Lacawac Sanctuary is a hotspot for a diverse population of bird species. Join Northeast Pennsylvania’s Audubon Society naturalists on a walk to identify the birds we see and hear. Field marks, songs, behaviors and flight patterns are all characteristics that can lead to a proper identification. The expert birders from the NEPA Audubon Society and other naturalist professionals will help us identify species to record on eBird, a citizen science site used by researchers tracking bird populations and migrations. Enjoy a handsome breakfast at the lodge after the walk. $15 per person; $10 for members. Register by calling (570) 689-9494 or email email@example.com.
Join David Trently on a search for birds, and other wildlife, through the woodlands and wetlands of the Florence Shelly Preserve, a Nature Conservancy property one mile north of the borough of Thompson, on Route 171, in rural Susquehanna County. Meet at the Stack Road entrance to the preserve by 8:00 a.m. For directions and more information about the Preserve, please see the following website: http://www.nature.org/ourinitiatives/regions/northamerica/unitedstates/pennsylvania/placesweprotect/florence-shelly-preserve.xml
The walk is open to all – young and old, regardless of wildlife viewing experience – and will involve relatively easy, slow-paced walking of a little more than a mile along the trails. A portion of the walk will be uphill, but it is along a gentle slope. Binoculars and cameras are recommended, and you should bring water along as well.
At this time of year, most of the nesting species should be actively maintaining their nests, so there should be plenty of birds to see and hear. Some of the species we will be looking for include Black-capped Chickadee, Alder Flycatcher, Blue-headed Vireo, Red-breasted Nuthatch, Veery, Hermit Thrush, Gray Catbird, Swamp Sparrow, Scarlet Tanager, Rose-breasted Grosbeak, Indigo Bunting, Bobolink and Purple Finch. In addition, there are several species of warblers (small songbirds that are a real treat for birders to watch) that nest here, including Ovenbird, Northern Waterthrush, Blue-winged Warbler, Common Yellowthroat, American Redstart, Yellow Warbler, Chestnut-sided Warbler, Yellow-rumped Warbler and Canada Warbler. As we walk the trails, there is always a good chance we could see Ruffed Grouse, as well as White-tailed Deer.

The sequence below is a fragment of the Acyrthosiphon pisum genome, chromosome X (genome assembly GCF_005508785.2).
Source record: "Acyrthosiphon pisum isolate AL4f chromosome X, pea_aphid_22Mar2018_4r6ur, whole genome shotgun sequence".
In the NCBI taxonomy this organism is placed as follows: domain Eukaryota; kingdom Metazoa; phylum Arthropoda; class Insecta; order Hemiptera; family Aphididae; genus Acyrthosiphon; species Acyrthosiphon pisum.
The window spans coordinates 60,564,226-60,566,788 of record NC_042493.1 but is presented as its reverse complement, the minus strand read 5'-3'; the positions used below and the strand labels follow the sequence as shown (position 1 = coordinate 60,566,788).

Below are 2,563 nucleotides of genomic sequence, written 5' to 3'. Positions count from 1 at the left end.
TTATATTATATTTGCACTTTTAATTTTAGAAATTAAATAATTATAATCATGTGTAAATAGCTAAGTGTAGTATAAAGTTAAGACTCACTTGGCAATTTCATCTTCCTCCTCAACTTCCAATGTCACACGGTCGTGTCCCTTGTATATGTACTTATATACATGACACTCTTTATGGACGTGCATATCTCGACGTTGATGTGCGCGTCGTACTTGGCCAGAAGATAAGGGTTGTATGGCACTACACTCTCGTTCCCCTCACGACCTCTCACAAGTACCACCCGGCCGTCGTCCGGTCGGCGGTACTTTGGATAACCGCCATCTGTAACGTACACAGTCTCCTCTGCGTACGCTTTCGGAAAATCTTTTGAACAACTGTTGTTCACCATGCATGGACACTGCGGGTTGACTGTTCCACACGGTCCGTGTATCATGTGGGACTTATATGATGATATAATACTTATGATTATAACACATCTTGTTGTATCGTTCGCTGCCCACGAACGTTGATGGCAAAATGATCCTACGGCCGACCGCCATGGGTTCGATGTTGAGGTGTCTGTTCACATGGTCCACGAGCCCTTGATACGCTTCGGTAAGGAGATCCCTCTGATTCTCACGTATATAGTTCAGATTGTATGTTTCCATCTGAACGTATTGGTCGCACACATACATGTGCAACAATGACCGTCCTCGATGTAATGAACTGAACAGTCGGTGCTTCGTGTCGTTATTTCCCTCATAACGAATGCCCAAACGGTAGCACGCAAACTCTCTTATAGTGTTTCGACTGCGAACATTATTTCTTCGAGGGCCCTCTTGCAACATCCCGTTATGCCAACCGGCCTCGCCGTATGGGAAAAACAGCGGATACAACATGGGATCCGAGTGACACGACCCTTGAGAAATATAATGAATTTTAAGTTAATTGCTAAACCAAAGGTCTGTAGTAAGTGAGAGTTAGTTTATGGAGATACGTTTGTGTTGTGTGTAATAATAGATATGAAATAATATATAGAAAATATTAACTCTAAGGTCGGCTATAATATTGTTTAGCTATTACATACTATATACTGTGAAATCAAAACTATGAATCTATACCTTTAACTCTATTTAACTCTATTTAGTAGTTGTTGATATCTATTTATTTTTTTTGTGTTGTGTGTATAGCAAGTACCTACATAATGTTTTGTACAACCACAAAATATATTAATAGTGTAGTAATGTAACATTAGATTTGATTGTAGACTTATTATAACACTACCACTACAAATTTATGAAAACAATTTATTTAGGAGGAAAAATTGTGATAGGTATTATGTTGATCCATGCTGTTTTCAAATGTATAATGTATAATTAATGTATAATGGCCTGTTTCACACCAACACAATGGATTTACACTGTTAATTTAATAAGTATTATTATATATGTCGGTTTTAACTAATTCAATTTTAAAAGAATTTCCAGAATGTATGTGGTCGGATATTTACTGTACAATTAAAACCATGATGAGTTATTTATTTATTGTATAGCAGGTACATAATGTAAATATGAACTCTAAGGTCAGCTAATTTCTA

During the walk, David will also point out other interesting wildlife, like butterflies, dragonflies and wildflowers.
Here are just a few of the many colorful birds we may see!
The 2015 Pennsylvania Migration Count will be held on Saturday, May 9, 2015.
The Pennsylvania Migration Count (PAMC) was established to gather annual data on migratory bird populations, and to help answer some fundamental questions regarding their distribution throughout Pennsylvania. PAMC is an annual one-day snapshot of bird populations within our state attempting to answer which species are present, where are they and how many there are? Detecting the changes in population will help give us an early warning of possible declines and it is hoped that steps can be taken toward assisting their future survival. In many ways, the PAMC is similar to the Christmas Bird Count (CBC), with the exception that it is county-based.
Results from the count are compiled across the state and published in Pennsylvania Birds, our state ornithological journal.
Can you join us in covering Wayne County?
It’s a great way to spend International Migratory Bird Day! Birders of all skill levels can help out with the count. Beginning at midnight with the songs of the Whip-poor-wills (if we’re lucky!) and the hooting of the Great Horned Owls, the PAMC is a great way to spend time outside. Whether you tally birds in your backyard, at your feeders, the local little league ballfield, along the river, on a lake, at your camp or spend time hiking through a state park, your observations count. While observations can be made over a 24-hour period, it’s up to you to decide how much time you will contribute.